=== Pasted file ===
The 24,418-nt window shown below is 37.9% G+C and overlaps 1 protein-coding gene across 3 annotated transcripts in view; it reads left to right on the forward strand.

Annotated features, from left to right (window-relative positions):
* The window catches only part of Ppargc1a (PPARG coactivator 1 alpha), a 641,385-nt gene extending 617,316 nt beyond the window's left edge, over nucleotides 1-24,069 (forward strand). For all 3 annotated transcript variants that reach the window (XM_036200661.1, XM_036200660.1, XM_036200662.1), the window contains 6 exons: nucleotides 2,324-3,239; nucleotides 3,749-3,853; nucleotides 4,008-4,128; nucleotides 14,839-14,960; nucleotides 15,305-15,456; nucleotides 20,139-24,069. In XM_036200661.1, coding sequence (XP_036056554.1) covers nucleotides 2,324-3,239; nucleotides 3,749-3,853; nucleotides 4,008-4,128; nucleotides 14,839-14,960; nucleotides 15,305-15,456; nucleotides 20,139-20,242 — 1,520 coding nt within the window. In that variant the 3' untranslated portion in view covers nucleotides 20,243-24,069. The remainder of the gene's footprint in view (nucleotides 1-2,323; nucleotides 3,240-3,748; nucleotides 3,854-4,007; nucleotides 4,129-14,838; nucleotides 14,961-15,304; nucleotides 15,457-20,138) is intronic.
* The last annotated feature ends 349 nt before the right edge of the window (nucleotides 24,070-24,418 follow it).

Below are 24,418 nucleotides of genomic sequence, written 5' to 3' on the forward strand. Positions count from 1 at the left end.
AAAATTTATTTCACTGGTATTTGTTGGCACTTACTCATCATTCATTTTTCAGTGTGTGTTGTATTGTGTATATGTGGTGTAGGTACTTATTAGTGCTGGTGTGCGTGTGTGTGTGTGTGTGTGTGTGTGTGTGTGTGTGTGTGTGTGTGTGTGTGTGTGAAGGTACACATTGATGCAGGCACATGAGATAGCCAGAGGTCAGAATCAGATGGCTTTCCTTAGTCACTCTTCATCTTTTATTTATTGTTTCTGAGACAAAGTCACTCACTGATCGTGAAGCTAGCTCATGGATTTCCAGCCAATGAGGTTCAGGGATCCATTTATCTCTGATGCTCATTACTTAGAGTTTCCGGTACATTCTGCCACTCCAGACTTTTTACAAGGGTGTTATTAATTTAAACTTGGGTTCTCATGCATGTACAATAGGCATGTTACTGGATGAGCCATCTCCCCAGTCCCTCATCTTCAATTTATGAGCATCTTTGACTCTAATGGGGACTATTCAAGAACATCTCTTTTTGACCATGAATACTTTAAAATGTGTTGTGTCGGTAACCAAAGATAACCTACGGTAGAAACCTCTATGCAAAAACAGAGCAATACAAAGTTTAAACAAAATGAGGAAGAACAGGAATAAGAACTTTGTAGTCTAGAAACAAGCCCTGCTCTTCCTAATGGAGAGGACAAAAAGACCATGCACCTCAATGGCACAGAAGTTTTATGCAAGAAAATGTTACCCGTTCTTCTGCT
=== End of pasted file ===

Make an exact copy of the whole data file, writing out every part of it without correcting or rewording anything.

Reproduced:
The 24,418-nt window shown below is 37.9% G+C and overlaps 1 protein-coding gene across 3 annotated transcripts in view; it reads left to right on the forward strand.

Annotated features, from left to right (window-relative positions):
* The window catches only part of Ppargc1a (PPARG coactivator 1 alpha), a 641,385-nt gene extending 617,316 nt beyond the window's left edge, over nucleotides 1-24,069 (forward strand). For all 3 annotated transcript variants that reach the window (XM_036200661.1, XM_036200660.1, XM_036200662.1), the window contains 6 exons: nucleotides 2,324-3,239; nucleotides 3,749-3,853; nucleotides 4,008-4,128; nucleotides 14,839-14,960; nucleotides 15,305-15,456; nucleotides 20,139-24,069. In XM_036200661.1, coding sequence (XP_036056554.1) covers nucleotides 2,324-3,239; nucleotides 3,749-3,853; nucleotides 4,008-4,128; nucleotides 14,839-14,960; nucleotides 15,305-15,456; nucleotides 20,139-20,242 — 1,520 coding nt within the window. In that variant the 3' untranslated portion in view covers nucleotides 20,243-24,069. The remainder of the gene's footprint in view (nucleotides 1-2,323; nucleotides 3,240-3,748; nucleotides 3,854-4,007; nucleotides 4,129-14,838; nucleotides 14,961-15,304; nucleotides 15,457-20,138) is intronic.
* The last annotated feature ends 349 nt before the right edge of the window (nucleotides 24,070-24,418 follow it).

Below are 24,418 nucleotides of genomic sequence, written 5' to 3' on the forward strand. Positions count from 1 at the left end.
AAAATTTATTTCACTGGTATTTGTTGGCACTTACTCATCATTCATTTTTCAGTGTGTGTTGTATTGTGTATATGTGGTGTAGGTACTTATTAGTGCTGGTGTGCGTGTGTGTGTGTGTGTGTGTGTGTGTGTGTGTGTGTGTGTGTGTGTGTGTGTGTGAAGGTACACATTGATGCAGGCACATGAGATAGCCAGAGGTCAGAATCAGATGGCTTTCCTTAGTCACTCTTCATCTTTTATTTATTGTTTCTGAGACAAAGTCACTCACTGATCGTGAAGCTAGCTCATGGATTTCCAGCCAATGAGGTTCAGGGATCCATTTATCTCTGATGCTCATTACTTAGAGTTTCCGGTACATTCTGCCACTCCAGACTTTTTACAAGGGTGTTATTAATTTAAACTTGGGTTCTCATGCATGTACAATAGGCATGTTACTGGATGAGCCATCTCCCCAGTCCCTCATCTTCAATTTATGAGCATCTTTGACTCTAATGGGGACTATTCAAGAACATCTCTTTTTGACCATGAATACTTTAAAATGTGTTGTGTCGGTAACCAAAGATAACCTACGGTAGAAACCTCTATGCAAAAACAGAGCAATACAAAGTTTAAACAAAATGAGGAAGAACAGGAATAAGAACTTTGTAGTCTAGAAACAAGCCCTGCTCTTCCTAATGGAGAGGACAAAAAGACCATGCACCTCAATGGCACAGAAGTTTTATGCAAGAAAATGTTACCCGTTCTTCTGCT